How Smaller Plates Can Generate Repeat Customers

Posted by Patrick Maness +

People, especially in urban areas, are always looking to try new places to eat. But any restaurant owner knows that a business can’t survive off the initial buzz and excitement of the first opening weeks. In fact, a 2013 National Restaurant Association survey found that repeat customers make up 64 percent of sales at casual dining restaurants and 51 percent at fine-dining restaurants.

A small-plate menu offers a unique opportunity to create a base of repeat customers. And by their very nature, small plates align with a healthy lifestyle, featuring nutritious ingredients and lighter portions. Additionally, they entice your customers to experiment and return in order to try other offerings.

How it works

Think of small plates as samples. When people order a meal consisting of small plates, they are essentially ordering a number of samples, none of which, alone, would constitute an entire meal. Of all the dishes they “sample,” they will no doubt like some better than others; they may even find a favorite.

In short, a small-plate menu encourages people to try new things.  Along the way, they find favorites that they’ll want to come back for.

Now, someone can find a favorite menu item at any restaurant, but the added appeal of a small-plates menu is that people can have their favorite food and still branch out and try new things before feeling too full.

The vibrancy of variety

Many cultures have small-plate offerings — call them snacks, appetizers, tapas, hors d’oeuvres, and so forth. In an America full of diverse cuisine, anything goes; you don’t need to be limited to what is traditionally considered a small-plate meal. And you shouldn’t.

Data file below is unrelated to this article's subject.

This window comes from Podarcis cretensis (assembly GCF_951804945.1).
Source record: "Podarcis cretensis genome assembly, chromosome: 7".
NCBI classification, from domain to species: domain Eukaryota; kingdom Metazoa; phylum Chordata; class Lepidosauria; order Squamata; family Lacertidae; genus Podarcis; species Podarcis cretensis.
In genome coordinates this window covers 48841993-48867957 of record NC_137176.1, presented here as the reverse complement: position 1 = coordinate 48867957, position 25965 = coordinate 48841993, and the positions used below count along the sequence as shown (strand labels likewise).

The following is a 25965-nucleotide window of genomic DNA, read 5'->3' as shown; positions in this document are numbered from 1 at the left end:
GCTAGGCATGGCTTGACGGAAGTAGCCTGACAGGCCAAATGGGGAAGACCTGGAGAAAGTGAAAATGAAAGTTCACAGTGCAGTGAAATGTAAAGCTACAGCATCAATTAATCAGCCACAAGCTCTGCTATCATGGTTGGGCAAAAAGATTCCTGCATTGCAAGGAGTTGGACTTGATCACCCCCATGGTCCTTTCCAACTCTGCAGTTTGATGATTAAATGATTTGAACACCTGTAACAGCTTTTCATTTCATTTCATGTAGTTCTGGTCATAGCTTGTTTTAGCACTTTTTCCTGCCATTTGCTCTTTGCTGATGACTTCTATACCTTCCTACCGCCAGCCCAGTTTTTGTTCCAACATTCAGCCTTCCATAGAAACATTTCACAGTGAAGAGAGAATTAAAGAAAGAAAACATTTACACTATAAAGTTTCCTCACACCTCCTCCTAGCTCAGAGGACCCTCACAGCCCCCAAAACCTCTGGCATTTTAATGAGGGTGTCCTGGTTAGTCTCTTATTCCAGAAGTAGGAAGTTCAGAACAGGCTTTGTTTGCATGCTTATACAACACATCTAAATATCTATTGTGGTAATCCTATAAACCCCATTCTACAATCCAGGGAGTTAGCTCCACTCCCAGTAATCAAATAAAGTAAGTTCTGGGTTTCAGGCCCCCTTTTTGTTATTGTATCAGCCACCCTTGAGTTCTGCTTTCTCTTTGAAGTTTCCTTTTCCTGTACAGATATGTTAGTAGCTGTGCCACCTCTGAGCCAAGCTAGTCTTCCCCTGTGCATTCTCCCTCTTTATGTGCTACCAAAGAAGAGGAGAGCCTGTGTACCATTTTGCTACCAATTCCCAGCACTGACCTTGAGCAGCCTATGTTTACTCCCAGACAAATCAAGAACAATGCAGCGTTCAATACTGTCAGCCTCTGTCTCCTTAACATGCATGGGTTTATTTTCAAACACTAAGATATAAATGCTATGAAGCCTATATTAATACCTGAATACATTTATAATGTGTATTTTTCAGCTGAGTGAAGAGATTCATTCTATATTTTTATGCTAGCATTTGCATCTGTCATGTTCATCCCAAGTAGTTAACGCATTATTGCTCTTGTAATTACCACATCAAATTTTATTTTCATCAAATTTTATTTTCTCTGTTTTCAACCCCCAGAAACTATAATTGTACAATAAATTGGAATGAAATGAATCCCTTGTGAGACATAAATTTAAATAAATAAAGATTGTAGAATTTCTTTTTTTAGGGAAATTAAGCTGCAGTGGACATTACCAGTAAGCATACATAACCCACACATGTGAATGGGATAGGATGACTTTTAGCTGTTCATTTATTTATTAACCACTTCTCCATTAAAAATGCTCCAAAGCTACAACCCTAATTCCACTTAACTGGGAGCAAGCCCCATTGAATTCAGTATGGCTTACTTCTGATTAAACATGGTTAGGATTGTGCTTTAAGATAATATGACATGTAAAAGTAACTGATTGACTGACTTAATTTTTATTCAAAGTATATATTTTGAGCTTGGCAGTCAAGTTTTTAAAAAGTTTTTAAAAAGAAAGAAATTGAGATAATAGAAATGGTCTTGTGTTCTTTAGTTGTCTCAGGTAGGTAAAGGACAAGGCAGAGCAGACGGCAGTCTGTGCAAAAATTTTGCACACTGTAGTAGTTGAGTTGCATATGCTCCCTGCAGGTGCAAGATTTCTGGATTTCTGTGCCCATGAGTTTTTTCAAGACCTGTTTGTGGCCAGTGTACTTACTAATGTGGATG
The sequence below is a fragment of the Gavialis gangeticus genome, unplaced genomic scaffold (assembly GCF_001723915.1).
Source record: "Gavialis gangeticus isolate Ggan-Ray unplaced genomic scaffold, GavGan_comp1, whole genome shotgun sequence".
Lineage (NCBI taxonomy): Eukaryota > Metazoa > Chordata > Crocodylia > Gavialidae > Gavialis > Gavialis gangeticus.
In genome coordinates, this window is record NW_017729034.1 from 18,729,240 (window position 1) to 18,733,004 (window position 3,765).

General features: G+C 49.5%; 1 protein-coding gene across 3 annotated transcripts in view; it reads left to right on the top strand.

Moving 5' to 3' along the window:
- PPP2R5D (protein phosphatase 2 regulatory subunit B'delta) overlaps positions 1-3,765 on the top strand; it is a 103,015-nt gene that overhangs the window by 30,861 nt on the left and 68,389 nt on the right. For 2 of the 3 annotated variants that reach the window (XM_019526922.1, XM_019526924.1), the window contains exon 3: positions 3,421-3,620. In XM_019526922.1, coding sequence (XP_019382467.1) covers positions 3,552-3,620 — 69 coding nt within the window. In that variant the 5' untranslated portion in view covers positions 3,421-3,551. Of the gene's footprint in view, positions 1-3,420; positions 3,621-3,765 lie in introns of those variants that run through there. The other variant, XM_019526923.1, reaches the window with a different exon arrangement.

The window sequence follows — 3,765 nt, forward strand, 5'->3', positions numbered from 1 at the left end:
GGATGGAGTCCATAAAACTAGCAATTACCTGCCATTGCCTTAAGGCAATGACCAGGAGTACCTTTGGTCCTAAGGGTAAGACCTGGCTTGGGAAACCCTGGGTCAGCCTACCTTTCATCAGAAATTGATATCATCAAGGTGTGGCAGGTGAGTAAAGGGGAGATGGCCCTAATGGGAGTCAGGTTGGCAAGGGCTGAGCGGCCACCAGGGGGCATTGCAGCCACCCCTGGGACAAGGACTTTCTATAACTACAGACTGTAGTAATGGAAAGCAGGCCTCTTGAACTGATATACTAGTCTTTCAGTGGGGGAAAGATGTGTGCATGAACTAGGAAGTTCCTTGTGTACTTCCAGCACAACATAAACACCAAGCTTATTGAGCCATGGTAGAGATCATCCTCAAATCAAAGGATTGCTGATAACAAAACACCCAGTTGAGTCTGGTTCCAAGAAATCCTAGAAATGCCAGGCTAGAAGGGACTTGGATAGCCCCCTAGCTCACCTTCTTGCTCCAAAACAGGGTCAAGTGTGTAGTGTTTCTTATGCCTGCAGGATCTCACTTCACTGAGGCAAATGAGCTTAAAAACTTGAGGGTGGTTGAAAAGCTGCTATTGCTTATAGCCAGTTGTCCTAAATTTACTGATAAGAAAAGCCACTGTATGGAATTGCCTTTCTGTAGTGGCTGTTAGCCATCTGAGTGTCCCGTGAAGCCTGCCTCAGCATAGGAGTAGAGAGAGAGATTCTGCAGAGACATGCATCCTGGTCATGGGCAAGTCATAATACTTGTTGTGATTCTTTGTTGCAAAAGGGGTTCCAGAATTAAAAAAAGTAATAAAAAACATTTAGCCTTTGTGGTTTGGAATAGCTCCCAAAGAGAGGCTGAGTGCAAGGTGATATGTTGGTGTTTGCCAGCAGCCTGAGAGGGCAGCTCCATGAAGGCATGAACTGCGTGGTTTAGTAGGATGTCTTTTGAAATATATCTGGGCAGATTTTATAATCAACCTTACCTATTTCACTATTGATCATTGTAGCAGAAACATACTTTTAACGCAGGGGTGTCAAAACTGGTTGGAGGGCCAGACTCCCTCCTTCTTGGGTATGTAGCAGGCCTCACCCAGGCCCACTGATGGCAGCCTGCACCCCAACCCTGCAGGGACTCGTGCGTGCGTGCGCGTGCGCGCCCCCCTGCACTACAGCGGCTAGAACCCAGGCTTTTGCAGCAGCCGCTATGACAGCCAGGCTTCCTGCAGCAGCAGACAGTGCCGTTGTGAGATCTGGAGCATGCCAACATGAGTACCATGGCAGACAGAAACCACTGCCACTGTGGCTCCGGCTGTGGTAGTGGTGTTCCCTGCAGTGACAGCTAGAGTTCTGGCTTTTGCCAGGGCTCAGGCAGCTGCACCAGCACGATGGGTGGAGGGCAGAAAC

In addition to featuring staple menu items, you should make it known that you also update your small-plates menu frequently.  

One way to communicate that and create excitement is to host various nights dedicated to a particular type of small-plate menu. For instance, Tuesdays could be Thai and Fridays barbecue. Of course, it’s up to your chef to apply their creativity and add a twist to whatever theme or style you wish to serve. Another way to ensure variety in your offerings is to have seasonal menus.

Encourage the social aspect

Small plates are associated with drinking and conversation. The strong social component to the meal means that people often meet over small plates to catch up and spend time together, much like they do when grabbing a drink or meeting for coffee. As such, make sure to offer a variety of wine and beer in order to complement your customers' plates and to facilitate a relaxed social atmosphere.

Because small plates are meant to be shared among people, a dynamic menu combined with a sociable atmosphere will draw customers back and help your business thrive.

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